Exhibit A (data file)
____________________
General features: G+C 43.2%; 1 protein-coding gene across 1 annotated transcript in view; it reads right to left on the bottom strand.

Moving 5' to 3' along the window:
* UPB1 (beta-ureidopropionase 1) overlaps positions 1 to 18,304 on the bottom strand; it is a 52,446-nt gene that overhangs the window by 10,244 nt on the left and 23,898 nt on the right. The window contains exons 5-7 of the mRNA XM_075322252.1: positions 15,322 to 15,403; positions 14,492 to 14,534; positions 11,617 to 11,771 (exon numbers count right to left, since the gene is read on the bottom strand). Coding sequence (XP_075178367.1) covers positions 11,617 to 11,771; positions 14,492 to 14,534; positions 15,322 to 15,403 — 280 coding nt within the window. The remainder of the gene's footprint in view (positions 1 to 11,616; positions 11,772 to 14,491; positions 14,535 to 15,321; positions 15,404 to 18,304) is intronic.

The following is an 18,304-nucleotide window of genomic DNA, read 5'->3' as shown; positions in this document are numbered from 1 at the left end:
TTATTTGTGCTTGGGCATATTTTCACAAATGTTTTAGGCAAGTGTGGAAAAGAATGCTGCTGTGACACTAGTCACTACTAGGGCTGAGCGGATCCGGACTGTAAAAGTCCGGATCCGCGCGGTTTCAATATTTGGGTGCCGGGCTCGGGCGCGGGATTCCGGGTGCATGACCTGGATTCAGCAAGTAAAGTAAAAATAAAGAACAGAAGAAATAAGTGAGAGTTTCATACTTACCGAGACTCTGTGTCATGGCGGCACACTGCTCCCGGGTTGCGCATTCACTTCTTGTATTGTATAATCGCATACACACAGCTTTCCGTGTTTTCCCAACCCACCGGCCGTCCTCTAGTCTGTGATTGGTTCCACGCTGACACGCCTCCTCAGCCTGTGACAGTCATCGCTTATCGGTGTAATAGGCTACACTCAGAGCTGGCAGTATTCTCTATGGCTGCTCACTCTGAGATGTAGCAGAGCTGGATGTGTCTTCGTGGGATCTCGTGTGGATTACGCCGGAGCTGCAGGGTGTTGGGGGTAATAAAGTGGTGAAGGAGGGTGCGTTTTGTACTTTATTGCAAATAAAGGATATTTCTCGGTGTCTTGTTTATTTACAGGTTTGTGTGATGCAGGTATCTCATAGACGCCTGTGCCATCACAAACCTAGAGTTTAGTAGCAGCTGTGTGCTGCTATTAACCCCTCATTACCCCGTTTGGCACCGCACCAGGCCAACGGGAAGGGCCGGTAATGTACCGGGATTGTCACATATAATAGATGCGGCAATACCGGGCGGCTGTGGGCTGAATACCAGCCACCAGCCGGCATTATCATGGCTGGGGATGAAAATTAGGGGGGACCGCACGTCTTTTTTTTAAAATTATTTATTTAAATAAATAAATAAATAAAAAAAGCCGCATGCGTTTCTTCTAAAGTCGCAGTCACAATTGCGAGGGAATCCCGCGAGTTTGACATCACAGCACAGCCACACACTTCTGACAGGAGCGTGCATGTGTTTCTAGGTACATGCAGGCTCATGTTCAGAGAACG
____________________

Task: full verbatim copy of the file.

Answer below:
General features: G+C 43.2%; 1 protein-coding gene across 1 annotated transcript in view; it reads right to left on the bottom strand.

Moving 5' to 3' along the window:
* UPB1 (beta-ureidopropionase 1) overlaps positions 1 to 18,304 on the bottom strand; it is a 52,446-nt gene that overhangs the window by 10,244 nt on the left and 23,898 nt on the right. The window contains exons 5-7 of the mRNA XM_075322252.1: positions 15,322 to 15,403; positions 14,492 to 14,534; positions 11,617 to 11,771 (exon numbers count right to left, since the gene is read on the bottom strand). Coding sequence (XP_075178367.1) covers positions 11,617 to 11,771; positions 14,492 to 14,534; positions 15,322 to 15,403 — 280 coding nt within the window. The remainder of the gene's footprint in view (positions 1 to 11,616; positions 11,772 to 14,491; positions 14,535 to 15,321; positions 15,404 to 18,304) is intronic.

The following is an 18,304-nucleotide window of genomic DNA, read 5'->3' as shown; positions in this document are numbered from 1 at the left end:
TTATTTGTGCTTGGGCATATTTTCACAAATGTTTTAGGCAAGTGTGGAAAAGAATGCTGCTGTGACACTAGTCACTACTAGGGCTGAGCGGATCCGGACTGTAAAAGTCCGGATCCGCGCGGTTTCAATATTTGGGTGCCGGGCTCGGGCGCGGGATTCCGGGTGCATGACCTGGATTCAGCAAGTAAAGTAAAAATAAAGAACAGAAGAAATAAGTGAGAGTTTCATACTTACCGAGACTCTGTGTCATGGCGGCACACTGCTCCCGGGTTGCGCATTCACTTCTTGTATTGTATAATCGCATACACACAGCTTTCCGTGTTTTCCCAACCCACCGGCCGTCCTCTAGTCTGTGATTGGTTCCACGCTGACACGCCTCCTCAGCCTGTGACAGTCATCGCTTATCGGTGTAATAGGCTACACTCAGAGCTGGCAGTATTCTCTATGGCTGCTCACTCTGAGATGTAGCAGAGCTGGATGTGTCTTCGTGGGATCTCGTGTGGATTACGCCGGAGCTGCAGGGTGTTGGGGGTAATAAAGTGGTGAAGGAGGGTGCGTTTTGTACTTTATTGCAAATAAAGGATATTTCTCGGTGTCTTGTTTATTTACAGGTTTGTGTGATGCAGGTATCTCATAGACGCCTGTGCCATCACAAACCTAGAGTTTAGTAGCAGCTGTGTGCTGCTATTAACCCCTCATTACCCCGTTTGGCACCGCACCAGGCCAACGGGAAGGGCCGGTAATGTACCGGGATTGTCACATATAATAGATGCGGCAATACCGGGCGGCTGTGGGCTGAATACCAGCCACCAGCCGGCATTATCATGGCTGGGGATGAAAATTAGGGGGGACCGCACGTCTTTTTTTTAAAATTATTTATTTAAATAAATAAATAAATAAAAAAAGCCGCATGCGTTTCTTCTAAAGTCGCAGTCACAATTGCGAGGGAATCCCGCGAGTTTGACATCACAGCACAGCCACACACTTCTGACAGGAGCGTGCATGTGTTTCTAGGTACATGCAGGCTCATGTTCAGAGAACG